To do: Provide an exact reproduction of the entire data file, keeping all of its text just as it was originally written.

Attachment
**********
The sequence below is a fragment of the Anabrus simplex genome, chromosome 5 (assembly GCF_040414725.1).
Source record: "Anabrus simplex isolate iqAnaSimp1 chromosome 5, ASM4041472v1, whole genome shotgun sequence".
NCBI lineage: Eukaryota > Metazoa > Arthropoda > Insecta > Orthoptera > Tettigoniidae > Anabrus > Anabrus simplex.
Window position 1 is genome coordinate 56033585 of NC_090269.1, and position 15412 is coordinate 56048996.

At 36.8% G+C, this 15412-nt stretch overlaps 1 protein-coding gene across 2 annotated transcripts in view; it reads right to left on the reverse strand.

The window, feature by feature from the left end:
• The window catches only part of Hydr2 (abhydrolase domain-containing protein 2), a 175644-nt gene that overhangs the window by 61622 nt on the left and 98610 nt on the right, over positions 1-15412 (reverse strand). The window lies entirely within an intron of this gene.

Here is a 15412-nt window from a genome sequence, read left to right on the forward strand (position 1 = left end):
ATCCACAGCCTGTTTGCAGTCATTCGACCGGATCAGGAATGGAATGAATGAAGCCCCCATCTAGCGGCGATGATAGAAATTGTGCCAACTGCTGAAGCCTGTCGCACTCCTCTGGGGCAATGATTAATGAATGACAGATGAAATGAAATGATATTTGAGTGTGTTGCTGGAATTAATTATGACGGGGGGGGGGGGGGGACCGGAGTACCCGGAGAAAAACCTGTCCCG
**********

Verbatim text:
The sequence below is a fragment of the Anabrus simplex genome, chromosome 5 (assembly GCF_040414725.1).
Source record: "Anabrus simplex isolate iqAnaSimp1 chromosome 5, ASM4041472v1, whole genome shotgun sequence".
NCBI lineage: Eukaryota > Metazoa > Arthropoda > Insecta > Orthoptera > Tettigoniidae > Anabrus > Anabrus simplex.
Window position 1 is genome coordinate 56033585 of NC_090269.1, and position 15412 is coordinate 56048996.

At 36.8% G+C, this 15412-nt stretch overlaps 1 protein-coding gene across 2 annotated transcripts in view; it reads right to left on the reverse strand.

The window, feature by feature from the left end:
• The window catches only part of Hydr2 (abhydrolase domain-containing protein 2), a 175644-nt gene that overhangs the window by 61622 nt on the left and 98610 nt on the right, over positions 1-15412 (reverse strand). The window lies entirely within an intron of this gene.

Here is a 15412-nt window from a genome sequence, read left to right on the forward strand (position 1 = left end):
ATCCACAGCCTGTTTGCAGTCATTCGACCGGATCAGGAATGGAATGAATGAAGCCCCCATCTAGCGGCGATGATAGAAATTGTGCCAACTGCTGAAGCCTGTCGCACTCCTCTGGGGCAATGATTAATGAATGACAGATGAAATGAAATGATATTTGAGTGTGTTGCTGGAATTAATTATGACGGGGGGGGGGGGGGGACCGGAGTACCCGGAGAAAAACCTGTCCCG